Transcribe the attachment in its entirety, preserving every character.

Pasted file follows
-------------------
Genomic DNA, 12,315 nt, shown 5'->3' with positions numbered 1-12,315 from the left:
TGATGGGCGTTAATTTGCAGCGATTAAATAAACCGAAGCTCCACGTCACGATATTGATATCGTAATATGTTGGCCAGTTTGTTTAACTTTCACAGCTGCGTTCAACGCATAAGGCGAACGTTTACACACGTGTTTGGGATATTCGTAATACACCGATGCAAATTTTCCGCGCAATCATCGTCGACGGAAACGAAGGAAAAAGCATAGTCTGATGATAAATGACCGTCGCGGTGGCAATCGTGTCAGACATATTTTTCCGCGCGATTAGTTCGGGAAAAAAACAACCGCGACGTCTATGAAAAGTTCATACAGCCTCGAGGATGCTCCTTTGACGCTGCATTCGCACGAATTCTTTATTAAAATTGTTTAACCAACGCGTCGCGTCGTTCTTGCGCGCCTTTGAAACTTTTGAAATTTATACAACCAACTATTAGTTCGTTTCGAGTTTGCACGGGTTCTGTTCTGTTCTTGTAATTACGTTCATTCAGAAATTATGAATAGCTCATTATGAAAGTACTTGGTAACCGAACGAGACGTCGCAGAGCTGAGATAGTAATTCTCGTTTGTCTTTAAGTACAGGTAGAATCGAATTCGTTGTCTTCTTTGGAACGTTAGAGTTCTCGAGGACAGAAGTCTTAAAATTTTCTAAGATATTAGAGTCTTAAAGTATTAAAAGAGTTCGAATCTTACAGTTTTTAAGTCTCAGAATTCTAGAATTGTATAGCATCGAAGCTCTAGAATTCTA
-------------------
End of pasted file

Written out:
Genomic DNA, 12,315 nt, shown 5'->3' with positions numbered 1-12,315 from the left:
TGATGGGCGTTAATTTGCAGCGATTAAATAAACCGAAGCTCCACGTCACGATATTGATATCGTAATATGTTGGCCAGTTTGTTTAACTTTCACAGCTGCGTTCAACGCATAAGGCGAACGTTTACACACGTGTTTGGGATATTCGTAATACACCGATGCAAATTTTCCGCGCAATCATCGTCGACGGAAACGAAGGAAAAAGCATAGTCTGATGATAAATGACCGTCGCGGTGGCAATCGTGTCAGACATATTTTTCCGCGCGATTAGTTCGGGAAAAAAACAACCGCGACGTCTATGAAAAGTTCATACAGCCTCGAGGATGCTCCTTTGACGCTGCATTCGCACGAATTCTTTATTAAAATTGTTTAACCAACGCGTCGCGTCGTTCTTGCGCGCCTTTGAAACTTTTGAAATTTATACAACCAACTATTAGTTCGTTTCGAGTTTGCACGGGTTCTGTTCTGTTCTTGTAATTACGTTCATTCAGAAATTATGAATAGCTCATTATGAAAGTACTTGGTAACCGAACGAGACGTCGCAGAGCTGAGATAGTAATTCTCGTTTGTCTTTAAGTACAGGTAGAATCGAATTCGTTGTCTTCTTTGGAACGTTAGAGTTCTCGAGGACAGAAGTCTTAAAATTTTCTAAGATATTAGAGTCTTAAAGTATTAAAAGAGTTCGAATCTTACAGTTTTTAAGTCTCAGAATTCTAGAATTGTATAGCATCGAAGCTCTAGAATTCTA